AT&T and T-Mobile will have to prove to the Federal Communications Commission that their merger won't damage competition or stifle technological innovation, the agency said.
In a conference call with the media the FCC outlined the process for AT&T to get its $39 billion acquisition approved. Unlike earlier telecommunications mergers, this one is likely to face a higher level of scrutiny - and perhaps a higher bar.
The deal, announced last month, would combine the second- and fourth largest wireless providers in the U.S, making AT&T the single biggest carrier. AT&T filed its request for approval with the FCC on Friday.
The FCC's remit is to look at whether a combination of T-Mobile and AT&T serves the public interest. Usually that question is a minor one. But the competitive landscape is very different now than it was a decade ago. The onus will be on AT&T and T-Mobile.
AT&T has said that there is plenty of competition, especially large cities. Previously the FCC has agreed with that argument, but the last big mergers in the telecommunications industry occurred under a Republican president and Congress. The Obama administration takes a more interventionist view of the economy generally.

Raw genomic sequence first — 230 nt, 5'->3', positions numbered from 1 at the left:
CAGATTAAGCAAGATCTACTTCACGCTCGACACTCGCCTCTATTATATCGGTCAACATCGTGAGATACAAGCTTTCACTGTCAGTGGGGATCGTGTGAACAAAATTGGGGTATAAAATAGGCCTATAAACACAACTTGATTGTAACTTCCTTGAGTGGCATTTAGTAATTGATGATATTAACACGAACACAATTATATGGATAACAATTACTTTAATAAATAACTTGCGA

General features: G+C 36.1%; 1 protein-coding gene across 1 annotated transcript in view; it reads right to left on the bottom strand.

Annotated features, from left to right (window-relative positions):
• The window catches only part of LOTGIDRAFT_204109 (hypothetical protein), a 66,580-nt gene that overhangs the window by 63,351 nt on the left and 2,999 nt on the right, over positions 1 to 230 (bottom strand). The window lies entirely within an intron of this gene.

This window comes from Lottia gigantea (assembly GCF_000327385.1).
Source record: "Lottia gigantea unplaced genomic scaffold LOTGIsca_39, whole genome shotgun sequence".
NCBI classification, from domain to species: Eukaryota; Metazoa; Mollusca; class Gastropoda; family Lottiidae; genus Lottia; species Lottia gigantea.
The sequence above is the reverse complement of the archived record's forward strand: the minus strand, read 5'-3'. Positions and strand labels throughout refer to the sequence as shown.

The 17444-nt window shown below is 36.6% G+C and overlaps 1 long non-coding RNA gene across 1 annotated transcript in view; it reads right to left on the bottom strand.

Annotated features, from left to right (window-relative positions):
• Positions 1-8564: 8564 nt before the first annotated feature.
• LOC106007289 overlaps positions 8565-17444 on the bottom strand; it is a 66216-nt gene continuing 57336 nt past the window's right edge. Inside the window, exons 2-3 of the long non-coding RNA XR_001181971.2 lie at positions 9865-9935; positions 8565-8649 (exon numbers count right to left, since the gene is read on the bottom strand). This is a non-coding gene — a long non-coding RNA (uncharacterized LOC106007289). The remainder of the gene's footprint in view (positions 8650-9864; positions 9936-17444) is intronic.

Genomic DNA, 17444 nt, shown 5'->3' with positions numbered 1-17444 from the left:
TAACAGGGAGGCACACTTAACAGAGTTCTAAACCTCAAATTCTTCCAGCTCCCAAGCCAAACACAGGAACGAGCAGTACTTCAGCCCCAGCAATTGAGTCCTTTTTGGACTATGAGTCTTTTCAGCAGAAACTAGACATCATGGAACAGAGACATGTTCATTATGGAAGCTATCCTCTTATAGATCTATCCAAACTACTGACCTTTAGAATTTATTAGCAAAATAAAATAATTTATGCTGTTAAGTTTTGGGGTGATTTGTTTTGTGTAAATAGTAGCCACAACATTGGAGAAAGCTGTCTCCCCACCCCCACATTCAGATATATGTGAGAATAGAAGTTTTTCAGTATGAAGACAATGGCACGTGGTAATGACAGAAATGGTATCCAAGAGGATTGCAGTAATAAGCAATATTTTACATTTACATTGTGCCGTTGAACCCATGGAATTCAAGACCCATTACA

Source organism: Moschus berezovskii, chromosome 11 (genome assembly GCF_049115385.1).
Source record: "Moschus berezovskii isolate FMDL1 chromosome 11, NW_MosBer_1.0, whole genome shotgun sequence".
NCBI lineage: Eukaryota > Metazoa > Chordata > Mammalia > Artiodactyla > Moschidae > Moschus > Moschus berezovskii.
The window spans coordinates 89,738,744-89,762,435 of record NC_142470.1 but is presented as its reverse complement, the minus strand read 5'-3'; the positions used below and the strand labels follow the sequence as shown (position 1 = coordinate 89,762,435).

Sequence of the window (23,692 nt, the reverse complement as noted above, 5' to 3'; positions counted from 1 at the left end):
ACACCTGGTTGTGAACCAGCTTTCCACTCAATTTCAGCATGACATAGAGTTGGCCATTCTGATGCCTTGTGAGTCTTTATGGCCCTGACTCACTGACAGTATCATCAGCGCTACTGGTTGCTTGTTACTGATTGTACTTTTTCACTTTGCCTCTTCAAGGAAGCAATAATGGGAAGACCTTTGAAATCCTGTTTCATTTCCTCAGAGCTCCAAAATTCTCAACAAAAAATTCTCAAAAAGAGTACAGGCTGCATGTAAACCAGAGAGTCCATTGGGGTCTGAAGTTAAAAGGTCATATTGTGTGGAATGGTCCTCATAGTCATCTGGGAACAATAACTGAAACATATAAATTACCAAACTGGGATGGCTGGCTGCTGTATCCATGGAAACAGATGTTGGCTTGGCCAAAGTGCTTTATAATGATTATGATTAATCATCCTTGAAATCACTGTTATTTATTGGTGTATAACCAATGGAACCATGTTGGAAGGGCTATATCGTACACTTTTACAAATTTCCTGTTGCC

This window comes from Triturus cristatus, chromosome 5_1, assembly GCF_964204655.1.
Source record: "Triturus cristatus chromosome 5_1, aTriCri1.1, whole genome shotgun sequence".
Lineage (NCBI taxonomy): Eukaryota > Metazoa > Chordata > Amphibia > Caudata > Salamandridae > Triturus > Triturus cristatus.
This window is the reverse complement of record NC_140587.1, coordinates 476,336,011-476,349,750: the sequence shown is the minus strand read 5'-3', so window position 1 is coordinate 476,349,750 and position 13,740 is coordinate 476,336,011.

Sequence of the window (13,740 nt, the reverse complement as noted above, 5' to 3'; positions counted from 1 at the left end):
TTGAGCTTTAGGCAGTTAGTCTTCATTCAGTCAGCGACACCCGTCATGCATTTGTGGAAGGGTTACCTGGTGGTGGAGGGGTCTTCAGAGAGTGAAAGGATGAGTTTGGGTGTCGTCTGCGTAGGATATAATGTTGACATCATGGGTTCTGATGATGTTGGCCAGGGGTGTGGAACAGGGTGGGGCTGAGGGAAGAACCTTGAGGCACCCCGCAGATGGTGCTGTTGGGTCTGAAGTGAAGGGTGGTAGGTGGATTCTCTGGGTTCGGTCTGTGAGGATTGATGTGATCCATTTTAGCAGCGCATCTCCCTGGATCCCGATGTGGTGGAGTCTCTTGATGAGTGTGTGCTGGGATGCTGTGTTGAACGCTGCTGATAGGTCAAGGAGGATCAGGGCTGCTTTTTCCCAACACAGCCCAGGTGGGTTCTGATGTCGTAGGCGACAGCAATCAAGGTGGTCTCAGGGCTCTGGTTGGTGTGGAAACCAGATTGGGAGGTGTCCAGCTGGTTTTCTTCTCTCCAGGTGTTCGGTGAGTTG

The combined company of AT&T would have 46 percent of all U.S. mobile subscribers, or 130 million customers. It would mean AT&T and Verizon control 80 percent of the market, and Sprint Nextel would have 17 percent. The FCC may decide to look at the wireless market in the country as a whole rather than focusing on regional markets.
The competition question also brings up antitrust concerns. The old AT&T was broken up in 1984 precisely because of its size - it was a monopoly, albeit a government-approved one. The Baby Bells have mostly been acquired and consolidated, and AT&T could be said to have reconstituted itself.
Another question for the FCC is whether the deal will stifle innovation, and prevent the introduction of new services. These questions were asked publicly by the FCC's chief economist, Jonathan Baker, in a speech to Washington antitrust lawyers.
Control of spectrum will be another area for the FCC to review. The stated policy of the FCC is to make more spectrum available, on the premise that there isn't enough of it. FCC officials said the agency will look at the amount of spectrum available for mobile services and what percentage is controlled by companies such as AT&T and T-Mobile. There is the very real possibility the FCC may ask the combined entity to give up some licenses, though such action is rare.